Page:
My concerns are similar to Sara’s. I envision having to spend countless hours researching, meeting with, and arranging schedules with community partners; moreover, time is really stretched thin in our creative writing courses, which are advertised in the catalog as workshops, and which therefore carry the expectation that a significant part of the class will focus on critiquing student writing. They are not 4 credit classes, either, so I cannot build the service learning part into a fourth hour. At my prior institution, such workshops were capped at 15; here they are capped at 27, and usually gather a wait list. Yikes. The more I write about this, the more I am wondering if it is even feasible! 

Has anyone ever looked into the possibility of adding a 1 credit Service Learning practicum unit to existing courses, which would provide time for the hands-on experiential learning component?  What would be neat about this (but perhaps create its own supervision nightmare) is that students across sections of WR241 (and even 341/441, and perhaps even the graduate workshop), for instance, could opt for the service learning credit, and would come together for this shared work. That would be amazing!  The other concern I have is that, with 27 members in the class, there would not be enough meaningful service for each student…or we would inundate and overwhelm our partners…

Well, it sounds like all I have are concerns, but I think that experiential learning creates many opportunities for thinking outside the box–innovative ways to bring students from all levels of a discipline, and even from multiple disciplines, together for a common learning experience. 

Getting started for spring term

I’m really excited to join the spring cohort of exciting faculty with many great ideas already. Our OSU Business Writing / Writing for the Workplace class seems like a great place to start connecting our students with real world experiential learning, building bonds with the community and learning together. It’s what they are going to do anyway.

Already some of our WR 214 classes ask students to imagine that they are collaborating with local non-profits and other organizations, so this will be for real. Making it a real connection will help them take seriously the question of audience awareness. There will be real people right there; nothing hypothetical. And they can learn from each other, not just from me. It’s a win-win situation.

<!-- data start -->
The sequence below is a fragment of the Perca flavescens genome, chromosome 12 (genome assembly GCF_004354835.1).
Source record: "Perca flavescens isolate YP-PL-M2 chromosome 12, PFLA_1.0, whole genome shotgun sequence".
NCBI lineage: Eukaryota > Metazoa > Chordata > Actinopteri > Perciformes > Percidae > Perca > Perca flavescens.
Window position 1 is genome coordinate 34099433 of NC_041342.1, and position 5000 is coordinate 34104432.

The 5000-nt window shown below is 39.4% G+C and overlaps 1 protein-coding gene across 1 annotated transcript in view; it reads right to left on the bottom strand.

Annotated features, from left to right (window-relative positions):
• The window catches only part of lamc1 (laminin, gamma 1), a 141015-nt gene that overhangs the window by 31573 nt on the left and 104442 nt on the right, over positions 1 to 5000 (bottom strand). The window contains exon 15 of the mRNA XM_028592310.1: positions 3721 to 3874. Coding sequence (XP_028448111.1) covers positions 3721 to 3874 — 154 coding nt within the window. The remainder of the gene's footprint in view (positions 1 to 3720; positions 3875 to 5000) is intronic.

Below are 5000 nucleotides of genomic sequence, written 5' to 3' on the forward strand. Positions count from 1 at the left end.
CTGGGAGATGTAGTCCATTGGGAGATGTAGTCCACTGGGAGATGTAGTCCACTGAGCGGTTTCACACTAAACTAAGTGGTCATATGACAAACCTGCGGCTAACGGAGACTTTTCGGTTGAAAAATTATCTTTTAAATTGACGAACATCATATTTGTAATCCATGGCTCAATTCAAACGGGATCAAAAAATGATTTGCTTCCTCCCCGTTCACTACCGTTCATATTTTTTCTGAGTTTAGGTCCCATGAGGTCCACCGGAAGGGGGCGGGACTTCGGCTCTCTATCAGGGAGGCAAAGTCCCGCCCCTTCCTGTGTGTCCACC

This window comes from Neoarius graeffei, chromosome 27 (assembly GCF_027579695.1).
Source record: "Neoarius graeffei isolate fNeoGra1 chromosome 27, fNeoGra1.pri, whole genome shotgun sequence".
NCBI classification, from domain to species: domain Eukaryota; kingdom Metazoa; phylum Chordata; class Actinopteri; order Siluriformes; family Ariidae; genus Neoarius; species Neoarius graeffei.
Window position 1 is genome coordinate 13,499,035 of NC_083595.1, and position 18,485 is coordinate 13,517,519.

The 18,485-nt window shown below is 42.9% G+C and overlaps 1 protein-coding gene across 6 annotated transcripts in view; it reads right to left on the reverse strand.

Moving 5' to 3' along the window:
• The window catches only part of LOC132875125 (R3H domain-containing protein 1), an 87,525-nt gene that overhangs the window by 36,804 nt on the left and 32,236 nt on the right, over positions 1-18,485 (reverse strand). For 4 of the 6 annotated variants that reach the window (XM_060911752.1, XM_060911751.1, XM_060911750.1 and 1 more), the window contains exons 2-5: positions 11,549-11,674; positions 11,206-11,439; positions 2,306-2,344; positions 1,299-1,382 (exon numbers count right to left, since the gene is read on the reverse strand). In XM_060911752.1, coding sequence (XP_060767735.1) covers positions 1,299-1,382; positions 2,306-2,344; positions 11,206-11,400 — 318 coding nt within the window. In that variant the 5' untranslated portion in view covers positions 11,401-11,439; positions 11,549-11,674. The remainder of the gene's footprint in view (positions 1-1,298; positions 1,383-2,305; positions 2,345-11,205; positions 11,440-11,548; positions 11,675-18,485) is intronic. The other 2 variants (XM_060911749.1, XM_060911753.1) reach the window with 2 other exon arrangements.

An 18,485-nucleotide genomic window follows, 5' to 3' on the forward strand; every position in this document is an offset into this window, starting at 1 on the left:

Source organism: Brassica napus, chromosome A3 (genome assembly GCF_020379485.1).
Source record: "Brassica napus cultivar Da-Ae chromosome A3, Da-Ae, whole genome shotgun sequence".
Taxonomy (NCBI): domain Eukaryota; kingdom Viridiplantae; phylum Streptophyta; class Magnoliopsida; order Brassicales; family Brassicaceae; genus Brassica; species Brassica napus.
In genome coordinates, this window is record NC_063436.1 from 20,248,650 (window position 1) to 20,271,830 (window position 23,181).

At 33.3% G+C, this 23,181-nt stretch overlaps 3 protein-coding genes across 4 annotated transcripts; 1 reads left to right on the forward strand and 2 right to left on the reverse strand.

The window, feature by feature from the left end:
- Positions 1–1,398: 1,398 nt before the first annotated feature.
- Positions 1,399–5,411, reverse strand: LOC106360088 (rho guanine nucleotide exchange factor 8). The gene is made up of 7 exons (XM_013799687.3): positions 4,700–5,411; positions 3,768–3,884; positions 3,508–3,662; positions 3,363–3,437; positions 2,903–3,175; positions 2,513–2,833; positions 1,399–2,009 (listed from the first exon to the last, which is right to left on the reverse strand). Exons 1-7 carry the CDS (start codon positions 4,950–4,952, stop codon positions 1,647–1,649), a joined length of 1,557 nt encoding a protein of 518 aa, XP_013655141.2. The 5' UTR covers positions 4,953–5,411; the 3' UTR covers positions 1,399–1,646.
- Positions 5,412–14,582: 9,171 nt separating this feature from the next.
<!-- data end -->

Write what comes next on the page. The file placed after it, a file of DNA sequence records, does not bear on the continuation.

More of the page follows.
My concern at the moment is how to make the contacts with community organizations and whether that is going to take more of my already scarce time. I’m also concerned about travel. Travel is not easy for me nor for my students. I wonder if we can ask the organization to come onto campus to meet us in the class during class time. Maybe that goes against the whole idea of going into the community? But how can we ask students to go outside of the regular class time. They may have jobs in addition to other classes. And the catalog won’t prepare them for this. Well — I’m sure I will find out soon.

Looking forward to this great opportunity.

Continued Reflection

As the service learning workshop draws to a close,  I really appreciated the opportunity, and I especially appreicated the feedback from the whole group on the last day, regarding my syllabus.  It was really tempting to add a variety of assignments, but I have to remember the 10 weeks really goes quickly and to scale back.  I also really appreciated the suggestions about reducing the class time and making assignments available on Blackboard.  I thought about this particular aspect a lot, and it really makes sense to not go completely from a practicum with no class meetings to a class with regular class meetings.  I am going to work on adding assignments in Blackboard, and possibly try some out for Spring Term!

Public Health Service Learning

After reviewing the principles and standards of service learning, specifically in relation to academic courses, I believe it is the perfect fit for the Health Field Work Experience Course.  Integrating a strong service learning experience that is in the community centered around diverse public health issues including access to healthcare, women’s health, mental health, poverty, and food insecurity would provide the students with a comprehensive understanding of the field of public health.  The first objective and outcome for the revised course would focus on the students being able to demonstrate comprehension of current public health issues through a specific service learning experience.  The second objective and outcome for the course would center around the students participating in the planning and implementation of messages and programs to promote health.  The two main outcomes would involve the community and specific health related organizations to benefit. Through the application of academic readings and assignments, particularly reflection papers, the students would get a significant learning experience to assist in preparing them as a future public health professional.